Tuesday 20 August 2019

Daryl Horgan explains why Preston is perfect move for him

Being signed on basis of his Dundalk form makes move all the sweeter for Preston's new recruit

Daryl Horgan at Deepdale
Daryl Horgan at Deepdale
Daniel McDonnell

Daniel McDonnell

This week, the challenge for Daryl Horgan has been to try and enjoy a brief window for calm before the storm.

His life is about to change. With the deal to make him a Preston player signed and sealed, he now has to get his head around the big move to England with his girlfriend Donna and son Jack. They have to tick all the boxes that go with relocating to another country. Finding a place to live is just one part of it.

But the 24-year-old has also recognised the importance of simply just chilling out and recharging the batteries after a long season with Dundalk that kicked off last January.

He spent a few days in Prague after getting the Preston deal done and, on Wednesday, he headed west to prepare for the wedding of his sister Emma tomorrow. There may be a day or two across the water next week before returning to Galway for Christmas.

"I'm just happy to get the time to relax," admitted Horgan yesterday, taking a break from a busy house that is building up for the weekend of celebration. "I've really looked forward to the little break, especially with everything that's happened in the last few months. It's been hectic. I wasn't back at home to see the family at all in Galway. And a lot of the minding of the little fella ended up falling on Donna.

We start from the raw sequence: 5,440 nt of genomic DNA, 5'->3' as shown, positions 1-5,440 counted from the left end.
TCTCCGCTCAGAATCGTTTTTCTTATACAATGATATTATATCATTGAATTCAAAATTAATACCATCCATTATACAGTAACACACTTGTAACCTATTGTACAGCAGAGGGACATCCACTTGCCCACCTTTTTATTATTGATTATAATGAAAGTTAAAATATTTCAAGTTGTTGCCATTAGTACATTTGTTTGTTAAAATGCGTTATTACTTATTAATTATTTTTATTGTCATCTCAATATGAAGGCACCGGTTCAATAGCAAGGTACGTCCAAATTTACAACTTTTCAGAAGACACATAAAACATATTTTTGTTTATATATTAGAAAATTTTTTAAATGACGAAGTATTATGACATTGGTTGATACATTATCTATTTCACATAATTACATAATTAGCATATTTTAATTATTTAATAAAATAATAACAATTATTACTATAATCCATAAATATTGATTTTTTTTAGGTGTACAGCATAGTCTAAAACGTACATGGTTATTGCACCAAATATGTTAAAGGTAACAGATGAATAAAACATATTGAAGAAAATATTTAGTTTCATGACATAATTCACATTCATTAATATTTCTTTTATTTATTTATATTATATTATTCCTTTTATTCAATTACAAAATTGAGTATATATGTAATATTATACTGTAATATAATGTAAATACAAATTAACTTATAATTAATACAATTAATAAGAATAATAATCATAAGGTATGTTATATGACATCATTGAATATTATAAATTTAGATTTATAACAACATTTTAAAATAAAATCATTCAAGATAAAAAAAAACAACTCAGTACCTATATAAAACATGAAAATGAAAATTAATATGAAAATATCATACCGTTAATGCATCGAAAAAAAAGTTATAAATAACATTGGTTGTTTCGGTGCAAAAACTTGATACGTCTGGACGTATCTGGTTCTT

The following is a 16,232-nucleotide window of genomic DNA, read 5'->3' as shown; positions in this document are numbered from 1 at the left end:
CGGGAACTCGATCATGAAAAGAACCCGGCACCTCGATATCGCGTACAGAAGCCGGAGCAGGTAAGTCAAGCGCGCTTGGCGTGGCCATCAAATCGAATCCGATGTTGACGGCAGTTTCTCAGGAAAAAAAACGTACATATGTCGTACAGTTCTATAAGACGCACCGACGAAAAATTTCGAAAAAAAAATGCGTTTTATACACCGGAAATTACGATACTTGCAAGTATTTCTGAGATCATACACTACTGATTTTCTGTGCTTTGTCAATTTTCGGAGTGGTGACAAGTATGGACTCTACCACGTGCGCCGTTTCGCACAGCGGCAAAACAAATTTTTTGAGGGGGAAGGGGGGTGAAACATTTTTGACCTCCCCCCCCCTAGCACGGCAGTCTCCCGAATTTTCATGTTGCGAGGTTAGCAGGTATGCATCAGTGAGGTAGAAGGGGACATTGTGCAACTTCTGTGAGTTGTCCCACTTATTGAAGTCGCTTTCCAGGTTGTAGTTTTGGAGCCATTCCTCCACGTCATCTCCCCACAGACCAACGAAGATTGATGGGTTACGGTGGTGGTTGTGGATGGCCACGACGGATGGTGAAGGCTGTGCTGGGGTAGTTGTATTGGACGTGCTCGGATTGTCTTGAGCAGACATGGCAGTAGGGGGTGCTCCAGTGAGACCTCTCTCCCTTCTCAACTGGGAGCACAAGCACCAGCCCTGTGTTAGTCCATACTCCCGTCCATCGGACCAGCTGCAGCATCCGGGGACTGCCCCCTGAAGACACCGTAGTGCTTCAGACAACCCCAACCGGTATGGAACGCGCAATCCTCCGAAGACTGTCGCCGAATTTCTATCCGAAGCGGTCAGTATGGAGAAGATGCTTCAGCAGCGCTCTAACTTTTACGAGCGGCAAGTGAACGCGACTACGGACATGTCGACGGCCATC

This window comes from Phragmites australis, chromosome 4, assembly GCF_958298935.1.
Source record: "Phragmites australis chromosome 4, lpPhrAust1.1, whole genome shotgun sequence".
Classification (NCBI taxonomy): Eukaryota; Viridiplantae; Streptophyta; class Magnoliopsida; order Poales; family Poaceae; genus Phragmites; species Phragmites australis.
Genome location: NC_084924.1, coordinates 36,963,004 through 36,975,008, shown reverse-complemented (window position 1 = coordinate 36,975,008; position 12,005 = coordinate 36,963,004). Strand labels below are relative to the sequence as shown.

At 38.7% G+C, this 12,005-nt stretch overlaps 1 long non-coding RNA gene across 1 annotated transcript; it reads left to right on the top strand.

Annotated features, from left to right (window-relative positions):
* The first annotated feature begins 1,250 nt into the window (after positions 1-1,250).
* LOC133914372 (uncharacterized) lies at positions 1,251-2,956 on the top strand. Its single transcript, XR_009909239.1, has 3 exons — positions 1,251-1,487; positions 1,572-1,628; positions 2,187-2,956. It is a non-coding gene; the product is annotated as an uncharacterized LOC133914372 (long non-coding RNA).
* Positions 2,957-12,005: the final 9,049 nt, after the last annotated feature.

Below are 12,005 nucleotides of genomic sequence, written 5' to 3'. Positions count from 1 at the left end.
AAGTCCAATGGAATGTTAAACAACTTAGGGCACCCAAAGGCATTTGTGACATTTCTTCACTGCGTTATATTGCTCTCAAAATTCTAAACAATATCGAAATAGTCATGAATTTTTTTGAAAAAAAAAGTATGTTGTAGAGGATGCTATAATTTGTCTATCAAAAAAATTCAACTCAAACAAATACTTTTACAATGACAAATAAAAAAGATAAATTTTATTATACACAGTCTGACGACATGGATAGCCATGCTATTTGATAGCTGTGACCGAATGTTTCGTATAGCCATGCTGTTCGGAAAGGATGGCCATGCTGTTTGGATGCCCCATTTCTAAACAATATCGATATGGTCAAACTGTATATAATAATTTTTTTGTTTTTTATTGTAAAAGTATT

"So I'm just happy out to just be able to rest, to take everything in and take it easy because Preston is looming and that's going to be a new challenge for the three of us."

Daryl Horgan shakes hands with Yossi Benayoun of Maccabi Tel Aviv following the UEFA Europa League match at Netanya Stadium. Photo: NirKeidar/Sportsfile
Daryl Horgan shakes hands with Yossi Benayoun of Maccabi Tel Aviv following the UEFA Europa League match at Netanya Stadium. Photo: NirKeidar/Sportsfile

It was an opportunity that he had to embrace after a head-spinning year where he stepped into the limelight after Richie Towell's departure to become the hottest property in the country, the most recognisable face in the Dundalk side that broke down barriers in Europe to put their main men on Martin O'Neill's radar. Horgan and Andy Boyle got the Irish nod last month as recognition for their performances and they remain team-mates after Preston made a concerted effort to sign both of them up.

"It's great that Andy is there too," stresses Horgan. "But at the same time, it wouldn't have affected me if he wasn't going. It was the right move for me to make."

He had plenty of options, but Deepdale felt right from the start.

"I'd met the manager (Simon Grayson) and spoken to him and that was massive for me, to see how keen they were to get me in and bring me over," he says. "The club itself, it has a lot of history, it has a fanbase and great potential. I've watched a bit of them and they try and play as much football as they can.

"It's not a case that they launch the ball, they have good footballers. In some ways, it probably something similar to when I moved to Dundalk - I saw there was potential there and it all just fitted together nicely."

What's satisfying for Horgan is that Preston were committed to signing him on the strength of what he did in a Dundalk jersey. That was the value of sticking around for 2016.

Andy Boyle, left, and Daryl Horgan, right, will join Preston in January
Andy Boyle, left, and Daryl Horgan, right, will join Preston in January